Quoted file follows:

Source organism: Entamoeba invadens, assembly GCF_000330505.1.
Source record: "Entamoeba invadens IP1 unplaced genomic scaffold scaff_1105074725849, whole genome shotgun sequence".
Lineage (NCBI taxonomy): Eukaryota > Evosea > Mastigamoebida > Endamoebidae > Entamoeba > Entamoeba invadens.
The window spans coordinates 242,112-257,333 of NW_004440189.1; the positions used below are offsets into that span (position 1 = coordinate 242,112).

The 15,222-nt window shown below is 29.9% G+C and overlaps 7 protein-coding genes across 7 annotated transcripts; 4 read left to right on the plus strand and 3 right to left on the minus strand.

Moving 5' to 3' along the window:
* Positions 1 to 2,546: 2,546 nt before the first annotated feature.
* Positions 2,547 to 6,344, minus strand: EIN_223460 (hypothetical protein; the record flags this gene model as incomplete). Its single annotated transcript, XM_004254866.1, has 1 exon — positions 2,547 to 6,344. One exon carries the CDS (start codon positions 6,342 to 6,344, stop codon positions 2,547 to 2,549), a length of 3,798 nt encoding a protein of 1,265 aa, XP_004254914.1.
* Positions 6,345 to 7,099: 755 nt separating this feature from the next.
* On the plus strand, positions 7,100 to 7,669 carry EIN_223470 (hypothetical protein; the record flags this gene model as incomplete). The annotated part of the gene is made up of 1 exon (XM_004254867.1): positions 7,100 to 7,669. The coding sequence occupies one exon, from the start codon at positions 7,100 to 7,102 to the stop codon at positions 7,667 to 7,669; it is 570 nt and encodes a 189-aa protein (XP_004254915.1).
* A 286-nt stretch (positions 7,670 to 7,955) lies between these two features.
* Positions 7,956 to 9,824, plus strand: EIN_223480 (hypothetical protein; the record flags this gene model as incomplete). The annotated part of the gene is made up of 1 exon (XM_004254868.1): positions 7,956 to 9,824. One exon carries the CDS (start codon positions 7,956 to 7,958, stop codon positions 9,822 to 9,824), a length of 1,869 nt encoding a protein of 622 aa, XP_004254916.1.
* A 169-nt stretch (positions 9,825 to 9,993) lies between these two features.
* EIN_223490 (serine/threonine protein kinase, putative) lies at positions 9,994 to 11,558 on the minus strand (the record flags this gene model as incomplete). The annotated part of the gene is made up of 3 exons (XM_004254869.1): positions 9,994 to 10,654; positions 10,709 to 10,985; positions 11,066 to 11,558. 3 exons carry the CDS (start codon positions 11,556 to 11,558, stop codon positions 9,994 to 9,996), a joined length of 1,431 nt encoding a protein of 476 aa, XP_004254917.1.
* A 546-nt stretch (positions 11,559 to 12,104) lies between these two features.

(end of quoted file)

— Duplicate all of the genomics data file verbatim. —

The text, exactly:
Source organism: Entamoeba invadens, assembly GCF_000330505.1.
Source record: "Entamoeba invadens IP1 unplaced genomic scaffold scaff_1105074725849, whole genome shotgun sequence".
Lineage (NCBI taxonomy): Eukaryota > Evosea > Mastigamoebida > Endamoebidae > Entamoeba > Entamoeba invadens.
The window spans coordinates 242,112-257,333 of NW_004440189.1; the positions used below are offsets into that span (position 1 = coordinate 242,112).

The 15,222-nt window shown below is 29.9% G+C and overlaps 7 protein-coding genes across 7 annotated transcripts; 4 read left to right on the plus strand and 3 right to left on the minus strand.

Moving 5' to 3' along the window:
* Positions 1 to 2,546: 2,546 nt before the first annotated feature.
* Positions 2,547 to 6,344, minus strand: EIN_223460 (hypothetical protein; the record flags this gene model as incomplete). Its single annotated transcript, XM_004254866.1, has 1 exon — positions 2,547 to 6,344. One exon carries the CDS (start codon positions 6,342 to 6,344, stop codon positions 2,547 to 2,549), a length of 3,798 nt encoding a protein of 1,265 aa, XP_004254914.1.
* Positions 6,345 to 7,099: 755 nt separating this feature from the next.
* On the plus strand, positions 7,100 to 7,669 carry EIN_223470 (hypothetical protein; the record flags this gene model as incomplete). The annotated part of the gene is made up of 1 exon (XM_004254867.1): positions 7,100 to 7,669. The coding sequence occupies one exon, from the start codon at positions 7,100 to 7,102 to the stop codon at positions 7,667 to 7,669; it is 570 nt and encodes a 189-aa protein (XP_004254915.1).
* A 286-nt stretch (positions 7,670 to 7,955) lies between these two features.
* Positions 7,956 to 9,824, plus strand: EIN_223480 (hypothetical protein; the record flags this gene model as incomplete). The annotated part of the gene is made up of 1 exon (XM_004254868.1): positions 7,956 to 9,824. One exon carries the CDS (start codon positions 7,956 to 7,958, stop codon positions 9,822 to 9,824), a length of 1,869 nt encoding a protein of 622 aa, XP_004254916.1.
* A 169-nt stretch (positions 9,825 to 9,993) lies between these two features.
* EIN_223490 (serine/threonine protein kinase, putative) lies at positions 9,994 to 11,558 on the minus strand (the record flags this gene model as incomplete). The annotated part of the gene is made up of 3 exons (XM_004254869.1): positions 9,994 to 10,654; positions 10,709 to 10,985; positions 11,066 to 11,558. 3 exons carry the CDS (start codon positions 11,556 to 11,558, stop codon positions 9,994 to 9,996), a joined length of 1,431 nt encoding a protein of 476 aa, XP_004254917.1.
* A 546-nt stretch (positions 11,559 to 12,104) lies between these two features.